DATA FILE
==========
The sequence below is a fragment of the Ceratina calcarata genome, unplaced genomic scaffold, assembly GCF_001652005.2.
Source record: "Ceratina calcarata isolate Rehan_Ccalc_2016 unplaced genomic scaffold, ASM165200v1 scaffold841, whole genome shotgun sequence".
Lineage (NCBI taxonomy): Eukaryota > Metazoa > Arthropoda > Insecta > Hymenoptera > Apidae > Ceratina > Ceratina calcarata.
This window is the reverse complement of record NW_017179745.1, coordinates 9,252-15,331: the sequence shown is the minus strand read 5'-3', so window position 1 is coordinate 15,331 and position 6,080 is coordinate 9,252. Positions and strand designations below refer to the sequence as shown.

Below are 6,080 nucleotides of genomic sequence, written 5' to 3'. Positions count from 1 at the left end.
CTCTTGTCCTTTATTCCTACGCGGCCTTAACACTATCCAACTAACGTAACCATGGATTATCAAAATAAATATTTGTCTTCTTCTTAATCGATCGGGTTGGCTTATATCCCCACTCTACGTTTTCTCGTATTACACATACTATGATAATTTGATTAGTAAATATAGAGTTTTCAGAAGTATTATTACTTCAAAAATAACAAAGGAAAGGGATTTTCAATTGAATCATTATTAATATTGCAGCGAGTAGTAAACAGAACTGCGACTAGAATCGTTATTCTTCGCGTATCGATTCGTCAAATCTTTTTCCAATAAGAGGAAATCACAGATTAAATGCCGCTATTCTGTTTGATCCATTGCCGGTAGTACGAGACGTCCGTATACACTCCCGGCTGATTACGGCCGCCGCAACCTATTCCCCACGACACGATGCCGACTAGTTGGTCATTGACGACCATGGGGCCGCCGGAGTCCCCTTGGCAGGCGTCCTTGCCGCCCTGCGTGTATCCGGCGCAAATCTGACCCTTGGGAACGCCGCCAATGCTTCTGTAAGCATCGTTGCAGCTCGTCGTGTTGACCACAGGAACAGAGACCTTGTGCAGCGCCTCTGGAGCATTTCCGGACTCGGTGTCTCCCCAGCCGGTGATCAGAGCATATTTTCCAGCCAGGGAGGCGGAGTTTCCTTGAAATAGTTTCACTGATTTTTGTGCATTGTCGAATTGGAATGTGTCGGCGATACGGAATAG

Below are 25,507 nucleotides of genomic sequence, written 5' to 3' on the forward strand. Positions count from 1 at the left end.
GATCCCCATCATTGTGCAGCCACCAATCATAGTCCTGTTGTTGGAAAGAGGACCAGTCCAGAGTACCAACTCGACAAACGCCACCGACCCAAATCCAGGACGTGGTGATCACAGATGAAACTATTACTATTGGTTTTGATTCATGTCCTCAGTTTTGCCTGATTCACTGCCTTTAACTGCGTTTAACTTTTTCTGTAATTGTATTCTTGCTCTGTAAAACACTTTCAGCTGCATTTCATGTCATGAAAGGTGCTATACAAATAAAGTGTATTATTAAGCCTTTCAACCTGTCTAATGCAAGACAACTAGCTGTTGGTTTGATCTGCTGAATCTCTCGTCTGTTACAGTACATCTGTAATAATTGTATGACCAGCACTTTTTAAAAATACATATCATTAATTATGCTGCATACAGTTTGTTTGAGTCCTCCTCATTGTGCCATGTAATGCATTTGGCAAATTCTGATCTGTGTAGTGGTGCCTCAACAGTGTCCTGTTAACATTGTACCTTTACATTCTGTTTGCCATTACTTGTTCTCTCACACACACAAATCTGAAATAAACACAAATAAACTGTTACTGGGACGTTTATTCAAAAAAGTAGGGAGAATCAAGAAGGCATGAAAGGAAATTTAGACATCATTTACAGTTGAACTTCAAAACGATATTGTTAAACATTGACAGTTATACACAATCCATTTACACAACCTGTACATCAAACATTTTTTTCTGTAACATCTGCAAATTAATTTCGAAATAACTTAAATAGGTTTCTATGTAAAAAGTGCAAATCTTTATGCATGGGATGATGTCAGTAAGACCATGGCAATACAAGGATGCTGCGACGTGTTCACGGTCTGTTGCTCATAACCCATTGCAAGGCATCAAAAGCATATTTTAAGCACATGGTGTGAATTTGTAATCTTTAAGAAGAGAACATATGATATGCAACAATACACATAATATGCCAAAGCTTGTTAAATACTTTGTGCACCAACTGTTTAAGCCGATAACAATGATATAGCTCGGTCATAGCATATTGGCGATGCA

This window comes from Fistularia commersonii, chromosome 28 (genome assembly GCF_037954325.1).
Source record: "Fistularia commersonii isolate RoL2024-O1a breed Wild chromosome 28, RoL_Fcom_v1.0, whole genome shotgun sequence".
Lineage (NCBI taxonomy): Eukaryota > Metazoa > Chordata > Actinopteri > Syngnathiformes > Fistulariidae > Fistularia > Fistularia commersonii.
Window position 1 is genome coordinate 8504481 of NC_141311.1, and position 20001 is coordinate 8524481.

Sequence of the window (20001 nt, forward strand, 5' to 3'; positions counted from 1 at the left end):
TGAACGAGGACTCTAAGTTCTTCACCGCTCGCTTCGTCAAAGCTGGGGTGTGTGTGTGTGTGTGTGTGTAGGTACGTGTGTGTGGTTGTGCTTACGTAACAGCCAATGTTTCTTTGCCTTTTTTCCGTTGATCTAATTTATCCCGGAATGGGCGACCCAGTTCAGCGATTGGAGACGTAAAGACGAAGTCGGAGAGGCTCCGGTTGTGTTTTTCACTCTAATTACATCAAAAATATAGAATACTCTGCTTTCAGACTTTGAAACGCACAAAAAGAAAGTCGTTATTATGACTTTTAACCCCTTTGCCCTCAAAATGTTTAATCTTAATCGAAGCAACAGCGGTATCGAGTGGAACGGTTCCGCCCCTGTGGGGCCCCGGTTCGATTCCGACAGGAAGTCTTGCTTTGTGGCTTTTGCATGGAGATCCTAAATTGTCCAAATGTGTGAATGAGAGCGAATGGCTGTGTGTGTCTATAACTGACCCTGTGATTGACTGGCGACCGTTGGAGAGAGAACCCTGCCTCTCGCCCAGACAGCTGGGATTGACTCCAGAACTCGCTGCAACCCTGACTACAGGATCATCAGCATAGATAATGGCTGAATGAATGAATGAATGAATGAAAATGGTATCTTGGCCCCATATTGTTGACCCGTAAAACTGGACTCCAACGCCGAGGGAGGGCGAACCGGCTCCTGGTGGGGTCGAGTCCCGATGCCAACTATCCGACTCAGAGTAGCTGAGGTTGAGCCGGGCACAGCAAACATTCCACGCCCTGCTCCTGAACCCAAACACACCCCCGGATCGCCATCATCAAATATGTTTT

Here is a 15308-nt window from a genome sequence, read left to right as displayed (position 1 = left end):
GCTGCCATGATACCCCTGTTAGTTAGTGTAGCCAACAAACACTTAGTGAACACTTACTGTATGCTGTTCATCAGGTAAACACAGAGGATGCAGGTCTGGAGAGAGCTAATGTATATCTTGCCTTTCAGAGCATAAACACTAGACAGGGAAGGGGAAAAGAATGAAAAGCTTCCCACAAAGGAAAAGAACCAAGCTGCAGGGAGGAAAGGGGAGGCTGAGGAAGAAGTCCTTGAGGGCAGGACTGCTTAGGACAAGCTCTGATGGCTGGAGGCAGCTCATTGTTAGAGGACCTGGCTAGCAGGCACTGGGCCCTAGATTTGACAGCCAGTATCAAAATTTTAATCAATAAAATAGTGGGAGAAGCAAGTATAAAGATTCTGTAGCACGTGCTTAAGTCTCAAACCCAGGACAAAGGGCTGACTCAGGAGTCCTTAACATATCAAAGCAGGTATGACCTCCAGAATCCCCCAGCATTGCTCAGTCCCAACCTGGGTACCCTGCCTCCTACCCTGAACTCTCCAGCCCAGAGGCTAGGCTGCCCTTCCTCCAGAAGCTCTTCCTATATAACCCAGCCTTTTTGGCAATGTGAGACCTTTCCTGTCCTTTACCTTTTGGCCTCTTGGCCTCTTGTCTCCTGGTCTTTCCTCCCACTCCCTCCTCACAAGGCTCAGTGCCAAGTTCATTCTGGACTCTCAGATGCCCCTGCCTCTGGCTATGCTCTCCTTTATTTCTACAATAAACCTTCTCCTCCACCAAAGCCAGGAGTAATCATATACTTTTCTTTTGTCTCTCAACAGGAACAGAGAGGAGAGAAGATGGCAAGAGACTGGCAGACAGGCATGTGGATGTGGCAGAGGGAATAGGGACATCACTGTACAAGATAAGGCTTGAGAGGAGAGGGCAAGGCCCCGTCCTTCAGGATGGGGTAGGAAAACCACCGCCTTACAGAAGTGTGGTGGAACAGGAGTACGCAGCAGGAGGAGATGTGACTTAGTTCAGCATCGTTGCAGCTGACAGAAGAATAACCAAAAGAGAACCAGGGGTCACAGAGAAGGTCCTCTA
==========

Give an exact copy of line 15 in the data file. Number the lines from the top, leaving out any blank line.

Here is a 15308-nt window from a genome sequence, read left to right as displayed (position 1 = left end):